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Symbol Y_RNA
Alt. Symbols Y1; Y2; Y3; Y5
Rfam RF00019
Other data
RNA type Gene
Domain(s) Eukaryota
SO 0000405
PDB structures PDBe

Y RNAs are small non-coding RNAs. They are components of the Ro60 ribonucleoprotein particle[1] which is a target of autoimmune antibodies in patients with systemic lupus erythematosus.[2] They are also necessary for DNA replication through interactions with chromatin and initiation proteins.[3][4]


These small RNAs are predicted to fold into a conserved stem formed by the RNA's 3' and 5' ends and characterized by a single bulged cytosine, which are the known requirements for Ro binding.[5][6][7]


Two functions have been described for Y RNAs in the literature: As a repressor of Ro60, and as an initiation factor for DNA replication. Mutant human Y RNAs lacking the conserved binding site for Ro60 protein still support DNA replication,[3] indicating that binding to Ro protein and promoting DNA replication are two separable functions of Y RNAs. Although Y RNA-derived small RNAs are similar in size to microRNAs, it has been shown that these Y RNA fragments are not involved in the microRNA pathway.[8]

The Ro autoantigen protein (white) binds the end of a double-stranded Y RNA (red) and a single stranded RNA (blue). (PDB: 1YVP​).[5]

Ro60 Inhibition[edit]

In its free state, Ro binds to a variety of misfolded RNAs including misfolded 5S rRNAs, and is thought to act as some sort of quality control mechanism.[9] Crystal structures of Ro complexed either with Y RNA or another RNA showed that Ro binds single-stranded 3' ends of RNAs relatively nonspecifically, whereas Y RNA binds specifically at a second site that regulates access of other RNAs.[5] In Deinococcus, free Ro has also been shown to function in 23S rRNA maturation.[10] In Deinococcus, mutants lacking Y RNA are viable, and Y RNA appears to be unstable except when complexed with Ro.[10]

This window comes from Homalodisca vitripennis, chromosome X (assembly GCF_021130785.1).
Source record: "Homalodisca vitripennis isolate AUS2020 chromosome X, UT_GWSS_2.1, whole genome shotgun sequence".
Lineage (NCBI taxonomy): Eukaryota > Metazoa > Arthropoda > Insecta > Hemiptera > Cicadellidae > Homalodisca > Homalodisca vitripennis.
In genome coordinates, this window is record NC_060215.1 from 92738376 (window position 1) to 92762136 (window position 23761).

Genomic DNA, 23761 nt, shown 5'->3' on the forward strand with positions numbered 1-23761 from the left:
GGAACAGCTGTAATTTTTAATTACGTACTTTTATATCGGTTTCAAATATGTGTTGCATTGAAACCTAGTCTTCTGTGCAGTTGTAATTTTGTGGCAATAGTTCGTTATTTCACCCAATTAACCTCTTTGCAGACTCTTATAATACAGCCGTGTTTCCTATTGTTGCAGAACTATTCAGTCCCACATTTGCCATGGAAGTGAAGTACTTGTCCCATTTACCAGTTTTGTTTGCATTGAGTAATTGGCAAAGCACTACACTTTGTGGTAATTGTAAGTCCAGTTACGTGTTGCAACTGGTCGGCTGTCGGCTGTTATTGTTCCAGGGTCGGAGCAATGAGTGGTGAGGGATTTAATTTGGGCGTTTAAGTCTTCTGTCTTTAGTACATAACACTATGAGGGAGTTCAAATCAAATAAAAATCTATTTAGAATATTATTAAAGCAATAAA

DNA replication initiation[edit]

Human Y RNAs are functionally required for DNA replication.[3] Biochemical fractionation and reconstitution experiments have established a functional requirement of human Y RNAs for chromosomal DNA replication in isolated vertebrate cell nuclei in vitro[3] and specific degradation of human Y RNAs inhibits DNA replication in vitro, and in intact cells in vivo.[3] Y RNA function is thought to be mediated via interactions with chromatin and initiation proteins (including the origin recognition complex)[4]

In human pathology[edit]

Y RNAs are overexpressed in some human tumours and are required for cell proliferation[11] and small, microRNA-sized breakdown products may be involved in autoimmunity and other pathological conditions.[12] Recent work has demonstrated that Y RNAs are modified at their 3' end by the non-canonical poly(A) polymerase PAPD5, and the short oligo(A) tail added by PAPD5 is a marker for 3' end processing by the ribonuclease PARN/EXOSC10 or for degradation by the exonuclease DIS3L.[13] Since PARN deficiency causes a severe form of the bone marrow disease Dyskeratosis Congenita as well as pulmonary fibrosis,[14][15] it is possible that defects in Y RNA processing contribute to the severe pathology observed in these patients.

Species distribution[edit]

Presumptive Y RNA and Ro protein homologs have been found in eukaryotes and bacteria.[6][16]


Humans appear to have four Y RNAs, named hY1, hY3, hY4 and hY5[16] and also a large number of pseudogenes.

C. elegans[edit]

Caenorhabditis elegans has one, named CeY RNA and a large number of sbRNAs that are postulated to also be Y RNA homologues.[17][18]

D. radiodurans[edit]

The radiation-resistant bacterium Deinococcus radiodurans encodes a homolog of Ro called rsr ("Ro sixty related"), and at least four small RNAs accumulate in Deinococcus under conditions where rsr expression is induced (UV irradiation); one of these RNAs appears to be a Y RNA homolog.[19] In Deinococcus radiodurans Rsr is tethered via Y RNA to the exoribonuclease PNPase and channels single-stranded RNA into the PNPase cavity. Rsr and Y RNA enhance degradation of structured RNAs by PNPase. This role could be conserved, as Rsr and ncRNAs called YrlA and YrlB (Y RNA like) also associate with PNPase in an evolutionary distant bacterium Salmonella Typhimurium.[20]


  1. ^ Y RNAs: recent developments. Adam E. Hall, Carly Turnbull, Tamas Dalmay. Biomolecular Concepts. 2013 January; 4(2):103-110. doi:10.1515/bmc-2012-0050.
  2. ^ Lerner, MR; Boyle JA; Hardin JA; Steitz JA (1981). "Two novel classes of small ribonucleoproteins detected by antibodies associated with lupus erythematosus". Science. 211 (4480): 400–402. doi:10.1126/science.6164096. PMID 6164096.